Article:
US high tech firm Microsoft Corporation Friday defended its plan to continue to work with the USA military despite objections from its employees who opposed the use of Microsoft technology for warfare. "But we can't expect these new developments to be addressed wisely if the people in the tech sector who know the most about technology withdraw from the conversation".
"We understand that some of our employees may have different views", Smith writes.
The statement came two weeks after Google dropped out of the bidding for the huge Pentagon cloud computing contract that could be worth up to $10 billion. Microsoft isn't the only tech giant to forge ahead with military contracts, regardless of the controversies they evoke.
"While we are working to support the USA government with our cloud in many areas, we are not bidding on the JEDI contract because first, we couldn't be assured that it would align with our AI Principles and second, we determined that there were portions of the contract that were out of scope with our current government certifications", a spokesperson for the company said in a statement.
The retorts by the executives followed a pair of anonymously authored posts on the website Medium over the past month - both of which the site said had been verified by its editorial staff - in which self-described employees of Amazon and Microsoft raised concerns over the tech companies' relationship with the Defense Department.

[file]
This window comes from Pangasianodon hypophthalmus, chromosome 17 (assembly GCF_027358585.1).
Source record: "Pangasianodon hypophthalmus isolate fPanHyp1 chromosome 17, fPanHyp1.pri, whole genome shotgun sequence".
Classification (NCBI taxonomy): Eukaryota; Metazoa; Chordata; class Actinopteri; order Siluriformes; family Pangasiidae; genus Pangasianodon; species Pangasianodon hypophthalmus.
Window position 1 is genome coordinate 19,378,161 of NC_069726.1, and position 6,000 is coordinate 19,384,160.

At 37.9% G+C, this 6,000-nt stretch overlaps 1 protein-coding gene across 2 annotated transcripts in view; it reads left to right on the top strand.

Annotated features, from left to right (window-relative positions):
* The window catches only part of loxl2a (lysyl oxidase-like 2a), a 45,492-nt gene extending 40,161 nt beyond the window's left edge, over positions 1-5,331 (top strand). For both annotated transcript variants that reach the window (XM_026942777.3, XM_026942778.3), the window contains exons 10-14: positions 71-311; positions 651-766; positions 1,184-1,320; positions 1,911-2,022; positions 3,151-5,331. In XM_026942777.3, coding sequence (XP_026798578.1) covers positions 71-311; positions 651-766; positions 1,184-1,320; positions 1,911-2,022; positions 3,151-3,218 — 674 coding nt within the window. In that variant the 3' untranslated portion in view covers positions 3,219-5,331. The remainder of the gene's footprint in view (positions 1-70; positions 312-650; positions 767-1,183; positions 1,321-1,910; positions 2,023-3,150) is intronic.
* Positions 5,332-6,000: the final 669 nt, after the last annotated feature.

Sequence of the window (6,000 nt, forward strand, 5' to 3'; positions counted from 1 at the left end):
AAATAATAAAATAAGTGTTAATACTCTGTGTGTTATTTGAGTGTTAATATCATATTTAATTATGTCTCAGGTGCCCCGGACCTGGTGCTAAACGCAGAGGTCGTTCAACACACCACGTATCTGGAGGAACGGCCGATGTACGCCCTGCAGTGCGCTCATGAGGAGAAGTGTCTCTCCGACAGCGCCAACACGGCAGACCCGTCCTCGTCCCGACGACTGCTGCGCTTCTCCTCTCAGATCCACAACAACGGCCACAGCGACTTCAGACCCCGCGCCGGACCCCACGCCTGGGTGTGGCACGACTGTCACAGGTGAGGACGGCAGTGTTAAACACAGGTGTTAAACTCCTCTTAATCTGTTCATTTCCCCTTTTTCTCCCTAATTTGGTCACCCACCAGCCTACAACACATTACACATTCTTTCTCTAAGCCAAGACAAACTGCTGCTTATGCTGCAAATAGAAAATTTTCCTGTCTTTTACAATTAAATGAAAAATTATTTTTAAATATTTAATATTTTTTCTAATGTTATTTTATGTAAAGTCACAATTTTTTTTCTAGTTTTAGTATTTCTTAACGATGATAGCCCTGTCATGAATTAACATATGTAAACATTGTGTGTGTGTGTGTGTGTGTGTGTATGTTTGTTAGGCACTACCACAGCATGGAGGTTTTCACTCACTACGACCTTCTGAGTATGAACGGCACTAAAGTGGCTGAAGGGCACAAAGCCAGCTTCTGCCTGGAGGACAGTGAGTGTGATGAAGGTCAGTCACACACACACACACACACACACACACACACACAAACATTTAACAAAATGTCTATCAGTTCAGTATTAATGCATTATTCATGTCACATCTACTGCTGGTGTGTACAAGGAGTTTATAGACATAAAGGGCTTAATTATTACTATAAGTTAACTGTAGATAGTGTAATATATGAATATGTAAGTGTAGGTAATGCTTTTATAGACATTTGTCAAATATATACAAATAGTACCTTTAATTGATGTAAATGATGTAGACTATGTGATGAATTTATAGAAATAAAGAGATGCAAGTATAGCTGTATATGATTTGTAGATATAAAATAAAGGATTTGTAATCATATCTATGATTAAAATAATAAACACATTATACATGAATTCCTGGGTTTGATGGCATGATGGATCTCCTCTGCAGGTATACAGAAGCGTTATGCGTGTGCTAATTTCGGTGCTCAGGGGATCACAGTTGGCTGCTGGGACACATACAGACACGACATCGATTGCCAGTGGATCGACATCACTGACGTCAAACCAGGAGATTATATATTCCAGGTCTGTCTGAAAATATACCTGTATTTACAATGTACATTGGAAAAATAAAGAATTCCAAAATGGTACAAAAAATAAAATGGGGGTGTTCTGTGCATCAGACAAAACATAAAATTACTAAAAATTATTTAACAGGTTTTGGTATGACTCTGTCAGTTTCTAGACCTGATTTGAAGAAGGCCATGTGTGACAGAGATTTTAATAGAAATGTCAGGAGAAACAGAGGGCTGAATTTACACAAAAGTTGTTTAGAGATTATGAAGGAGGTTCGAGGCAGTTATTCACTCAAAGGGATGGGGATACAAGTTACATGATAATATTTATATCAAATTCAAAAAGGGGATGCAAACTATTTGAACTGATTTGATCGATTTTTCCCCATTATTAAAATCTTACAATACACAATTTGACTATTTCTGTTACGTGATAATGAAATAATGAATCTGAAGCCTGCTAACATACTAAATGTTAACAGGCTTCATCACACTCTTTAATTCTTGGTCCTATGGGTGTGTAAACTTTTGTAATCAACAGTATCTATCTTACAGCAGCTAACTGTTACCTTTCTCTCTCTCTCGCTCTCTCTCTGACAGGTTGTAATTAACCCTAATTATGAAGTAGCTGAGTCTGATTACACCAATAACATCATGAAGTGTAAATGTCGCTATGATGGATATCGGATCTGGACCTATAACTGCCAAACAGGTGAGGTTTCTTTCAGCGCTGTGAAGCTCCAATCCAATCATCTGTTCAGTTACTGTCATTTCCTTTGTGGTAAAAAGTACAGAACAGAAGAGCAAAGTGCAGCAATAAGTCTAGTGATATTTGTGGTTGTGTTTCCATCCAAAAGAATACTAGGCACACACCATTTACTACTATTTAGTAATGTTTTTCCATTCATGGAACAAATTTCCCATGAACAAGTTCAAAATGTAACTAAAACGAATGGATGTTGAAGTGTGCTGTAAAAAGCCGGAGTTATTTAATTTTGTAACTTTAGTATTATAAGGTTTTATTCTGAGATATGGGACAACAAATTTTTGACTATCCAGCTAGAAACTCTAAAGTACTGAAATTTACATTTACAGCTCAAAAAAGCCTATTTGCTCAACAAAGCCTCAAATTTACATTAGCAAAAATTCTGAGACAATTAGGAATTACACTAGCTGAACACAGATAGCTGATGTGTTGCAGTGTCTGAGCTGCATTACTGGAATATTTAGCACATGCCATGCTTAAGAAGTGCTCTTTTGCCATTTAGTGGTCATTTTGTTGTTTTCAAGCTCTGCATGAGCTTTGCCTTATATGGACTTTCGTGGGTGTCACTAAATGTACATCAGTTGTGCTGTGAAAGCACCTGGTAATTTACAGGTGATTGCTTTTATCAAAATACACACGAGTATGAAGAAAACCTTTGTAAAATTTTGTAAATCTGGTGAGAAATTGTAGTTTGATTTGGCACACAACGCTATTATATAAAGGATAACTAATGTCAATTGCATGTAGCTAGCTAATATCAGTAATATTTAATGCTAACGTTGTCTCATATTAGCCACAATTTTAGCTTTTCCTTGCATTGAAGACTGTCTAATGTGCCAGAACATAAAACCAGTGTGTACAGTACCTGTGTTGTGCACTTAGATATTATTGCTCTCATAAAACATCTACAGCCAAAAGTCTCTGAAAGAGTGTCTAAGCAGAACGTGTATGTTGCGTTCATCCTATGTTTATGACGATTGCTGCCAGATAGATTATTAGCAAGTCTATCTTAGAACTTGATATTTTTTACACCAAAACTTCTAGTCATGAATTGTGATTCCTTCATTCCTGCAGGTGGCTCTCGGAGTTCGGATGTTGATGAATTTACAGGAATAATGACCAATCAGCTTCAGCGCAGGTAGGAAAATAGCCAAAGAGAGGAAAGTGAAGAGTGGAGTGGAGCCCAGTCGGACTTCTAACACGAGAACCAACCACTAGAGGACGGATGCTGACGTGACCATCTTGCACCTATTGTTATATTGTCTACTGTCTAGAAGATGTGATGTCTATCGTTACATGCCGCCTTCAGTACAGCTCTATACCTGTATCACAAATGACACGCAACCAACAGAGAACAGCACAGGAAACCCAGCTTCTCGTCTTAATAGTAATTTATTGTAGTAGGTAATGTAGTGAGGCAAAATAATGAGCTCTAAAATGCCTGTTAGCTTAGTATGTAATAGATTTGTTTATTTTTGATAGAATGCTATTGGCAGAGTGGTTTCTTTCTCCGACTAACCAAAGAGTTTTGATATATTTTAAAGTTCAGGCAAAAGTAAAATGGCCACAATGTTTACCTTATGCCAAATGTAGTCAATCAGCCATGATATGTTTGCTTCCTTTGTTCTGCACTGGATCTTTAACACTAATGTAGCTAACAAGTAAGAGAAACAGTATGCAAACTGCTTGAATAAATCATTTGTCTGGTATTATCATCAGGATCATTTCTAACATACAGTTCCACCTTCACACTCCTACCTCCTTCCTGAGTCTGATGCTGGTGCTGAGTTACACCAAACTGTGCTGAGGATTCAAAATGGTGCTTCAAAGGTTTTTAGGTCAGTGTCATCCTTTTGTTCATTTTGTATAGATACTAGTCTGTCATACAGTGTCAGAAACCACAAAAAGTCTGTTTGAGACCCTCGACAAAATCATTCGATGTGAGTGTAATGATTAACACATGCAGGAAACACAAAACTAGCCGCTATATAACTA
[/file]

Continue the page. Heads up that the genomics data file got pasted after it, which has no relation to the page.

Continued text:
He said that Microsoft would respect the position of employees who did not want to work on a military project and would offer the option of shifting jobs where possible.
The Microsoft employees asked their colleagues from other cloud providers to consider taking a similar stance at their respective companies. "The people who serve in our military work for an institution with a vital role and critical history". Of course, no institution is flawless or has an unblemished track record, and this has been true of the U.S. military.
Yes, Microsoft will keep working with and for the Department of Defense, despite requests from employees to distance itself from work with the Pentagon.
However, it was unclear how many employees were behind the letter. "Regardless of our views on the military, no one should be profiting from "increasing the lethality" of the military", the person wrote, referencing top defense officials' rhetoric on the Pentagon's broader cloud efforts.
Microsoft should adhere to its own recent publication, The Future Computed, that laid out ethical guidelines for building artificial intelligence, the letter stated.